Our favorite kids picnic table! Designed to fit bigger kids, this super sturdy picnic table is big enough to sit a small adult too! Super easy to build design has been built hundreds of times already!
Build your own kids picnic table with the best plans - Step by step diagrams, shopping and cut lists with video tutorial from Ana-White.com
Here's Some Tips to Build Better Outdoor Furniture
Want to build better outdoor furniture? Over the twenty years I've been building, maintaining, and enjoying my own outdoor furniture, I've learned a few tips that can help build longer lasting furniture.
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- 2 – 2×6 Boards, 8′ Long
- 6 – 2×4 Boards, 8′ Long
- 60 - 2 1/2″ self tapping star bit screws, exterior rated (can also be up to 2-3/4" in length)
- 4 – 2×6 @ 48″ (tabletop)*
- 2 – 2×4 @ 22 3/4″ (tabletop supports)**
- 1 – 2×4 @ 38″ (center tabletop support)
- 4 – 2×4 @ 26″ both ends cut at 30 degrees off square, long point to short point measurement, ends ARE parallel (legs)
- 2 – 2×4 @ 41″ (seat supports)**
- 4 – 2×4 @ 48″ (seat boards)*
- 2 - 2x4 @ 18-3/8" long point to short point measurements, ends ARE parallel (cross supports)***
*If your lumber measures exactly 96" long, simply cut in half - the cuts may end up 47-7/8" or similar, it won't matter in the project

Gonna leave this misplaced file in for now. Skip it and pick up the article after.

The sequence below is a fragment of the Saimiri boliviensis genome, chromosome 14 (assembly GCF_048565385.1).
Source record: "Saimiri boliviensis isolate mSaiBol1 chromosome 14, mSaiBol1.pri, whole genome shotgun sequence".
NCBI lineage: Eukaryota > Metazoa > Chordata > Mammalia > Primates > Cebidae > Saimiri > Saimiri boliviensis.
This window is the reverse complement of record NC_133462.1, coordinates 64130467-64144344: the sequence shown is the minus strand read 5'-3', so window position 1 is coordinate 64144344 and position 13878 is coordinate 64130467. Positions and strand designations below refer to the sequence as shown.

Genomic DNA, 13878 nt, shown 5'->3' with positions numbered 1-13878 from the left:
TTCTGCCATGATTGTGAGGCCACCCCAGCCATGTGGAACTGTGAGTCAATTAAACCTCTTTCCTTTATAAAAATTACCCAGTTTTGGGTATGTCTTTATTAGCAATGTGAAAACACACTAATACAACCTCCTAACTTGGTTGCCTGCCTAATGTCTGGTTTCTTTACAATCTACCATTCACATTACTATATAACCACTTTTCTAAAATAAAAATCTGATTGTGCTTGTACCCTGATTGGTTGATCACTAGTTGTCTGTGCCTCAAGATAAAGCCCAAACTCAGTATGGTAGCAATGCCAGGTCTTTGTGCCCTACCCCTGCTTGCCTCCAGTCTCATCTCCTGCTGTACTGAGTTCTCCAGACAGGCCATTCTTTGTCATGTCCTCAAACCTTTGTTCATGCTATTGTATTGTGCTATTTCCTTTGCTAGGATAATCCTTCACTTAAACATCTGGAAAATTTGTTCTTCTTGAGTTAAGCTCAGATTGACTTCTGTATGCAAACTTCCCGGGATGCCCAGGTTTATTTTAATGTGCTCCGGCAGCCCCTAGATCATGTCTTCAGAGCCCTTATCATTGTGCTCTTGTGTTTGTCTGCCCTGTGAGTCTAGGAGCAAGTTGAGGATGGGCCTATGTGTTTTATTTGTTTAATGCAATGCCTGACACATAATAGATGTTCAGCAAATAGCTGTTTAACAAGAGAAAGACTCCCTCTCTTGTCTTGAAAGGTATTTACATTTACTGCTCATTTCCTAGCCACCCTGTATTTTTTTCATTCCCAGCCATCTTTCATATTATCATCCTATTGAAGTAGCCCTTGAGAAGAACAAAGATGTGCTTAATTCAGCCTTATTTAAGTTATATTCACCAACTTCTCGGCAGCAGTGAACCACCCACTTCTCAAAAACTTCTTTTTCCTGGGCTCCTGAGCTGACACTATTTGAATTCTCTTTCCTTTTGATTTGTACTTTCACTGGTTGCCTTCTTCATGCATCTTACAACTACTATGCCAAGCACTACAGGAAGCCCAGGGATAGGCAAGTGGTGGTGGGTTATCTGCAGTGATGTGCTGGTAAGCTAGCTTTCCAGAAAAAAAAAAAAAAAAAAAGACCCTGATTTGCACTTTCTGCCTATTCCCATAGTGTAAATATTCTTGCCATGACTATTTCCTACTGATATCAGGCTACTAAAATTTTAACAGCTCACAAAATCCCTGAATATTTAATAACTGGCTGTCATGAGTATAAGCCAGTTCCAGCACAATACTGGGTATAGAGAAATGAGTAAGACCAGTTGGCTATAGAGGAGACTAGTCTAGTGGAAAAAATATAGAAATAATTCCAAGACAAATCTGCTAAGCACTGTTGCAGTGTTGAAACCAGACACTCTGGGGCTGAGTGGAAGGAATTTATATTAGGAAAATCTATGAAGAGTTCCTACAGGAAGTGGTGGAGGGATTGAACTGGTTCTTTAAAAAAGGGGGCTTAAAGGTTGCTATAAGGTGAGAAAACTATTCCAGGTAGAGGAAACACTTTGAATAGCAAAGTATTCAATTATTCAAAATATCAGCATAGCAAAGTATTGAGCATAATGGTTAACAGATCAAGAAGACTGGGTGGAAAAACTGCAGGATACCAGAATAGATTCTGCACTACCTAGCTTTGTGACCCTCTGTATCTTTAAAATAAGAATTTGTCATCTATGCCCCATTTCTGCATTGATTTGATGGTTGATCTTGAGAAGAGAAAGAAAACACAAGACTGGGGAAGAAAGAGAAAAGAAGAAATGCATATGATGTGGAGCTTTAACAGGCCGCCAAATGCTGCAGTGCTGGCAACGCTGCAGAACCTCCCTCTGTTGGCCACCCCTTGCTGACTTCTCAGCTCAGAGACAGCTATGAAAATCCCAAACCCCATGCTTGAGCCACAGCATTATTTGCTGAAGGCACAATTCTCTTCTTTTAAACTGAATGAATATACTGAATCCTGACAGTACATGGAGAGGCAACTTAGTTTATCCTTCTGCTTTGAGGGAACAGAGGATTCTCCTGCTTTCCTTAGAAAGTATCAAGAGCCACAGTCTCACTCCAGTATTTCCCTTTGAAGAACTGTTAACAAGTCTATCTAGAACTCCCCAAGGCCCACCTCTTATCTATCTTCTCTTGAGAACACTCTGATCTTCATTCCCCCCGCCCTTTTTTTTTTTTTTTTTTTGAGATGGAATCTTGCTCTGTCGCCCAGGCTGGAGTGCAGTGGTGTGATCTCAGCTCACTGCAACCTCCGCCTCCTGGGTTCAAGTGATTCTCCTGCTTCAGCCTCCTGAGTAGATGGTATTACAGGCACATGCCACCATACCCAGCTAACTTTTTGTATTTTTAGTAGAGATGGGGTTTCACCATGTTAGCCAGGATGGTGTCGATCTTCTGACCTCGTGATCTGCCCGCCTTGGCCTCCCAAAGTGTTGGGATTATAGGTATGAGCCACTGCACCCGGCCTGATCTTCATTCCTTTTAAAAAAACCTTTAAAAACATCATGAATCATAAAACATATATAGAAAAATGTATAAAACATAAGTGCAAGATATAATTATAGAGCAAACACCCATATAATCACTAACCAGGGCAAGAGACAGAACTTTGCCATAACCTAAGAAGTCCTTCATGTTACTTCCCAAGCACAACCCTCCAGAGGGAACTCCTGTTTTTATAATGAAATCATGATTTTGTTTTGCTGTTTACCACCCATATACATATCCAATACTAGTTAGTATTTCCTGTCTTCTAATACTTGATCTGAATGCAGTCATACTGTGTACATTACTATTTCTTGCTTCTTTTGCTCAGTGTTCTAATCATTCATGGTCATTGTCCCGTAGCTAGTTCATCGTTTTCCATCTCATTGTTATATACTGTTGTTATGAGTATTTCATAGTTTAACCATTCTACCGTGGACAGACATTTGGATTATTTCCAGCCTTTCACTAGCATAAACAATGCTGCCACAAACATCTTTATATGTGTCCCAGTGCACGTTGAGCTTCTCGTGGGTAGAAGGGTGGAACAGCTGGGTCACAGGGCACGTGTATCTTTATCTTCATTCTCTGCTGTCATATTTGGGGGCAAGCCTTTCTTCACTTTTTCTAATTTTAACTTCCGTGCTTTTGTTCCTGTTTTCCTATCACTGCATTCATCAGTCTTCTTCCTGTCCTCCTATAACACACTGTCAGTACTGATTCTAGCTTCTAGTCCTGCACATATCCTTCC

**Soften the ends at 45 degrees as shown in the plans
***Additional cut is needed to fit inside the cross support
Work on a clean level surface. Take a square of your project after each step. Predrill and countersink your screw holes. Use proper safety precautions and equipment.
Cut the ends of the shorter tabletop support boards off at 45 degrees from the center of the end to soften sharp corners.
Then attach to the center tabletop support. Notice this board is off center - this is intentional to allow water to drain between tabletop boards.
Make sure the frame is "square" by taking opposite diagonals and adjusting until the opposite diagonal measurements match. This is to avoid the frame being a parallelogram instead of a rectangle.
Flip the project over on a flat, level surface. Make sure the table doesn't wobble - if it does, adjust a "short" leg by unscrewing and rotating to make it longer, and reattaching with screws.
Cut the corners off of the seat stringers at a 45 degree angle.
Set up on 9" tall wood scrap blocks, and adjust for an even overextension on both ends - about 9".
Attach with wood screws to the legs.
Sand well in the direction of the wood grain with 120 grit sandpaper.
Remove residue with a vacuum and damp, lint free cloth.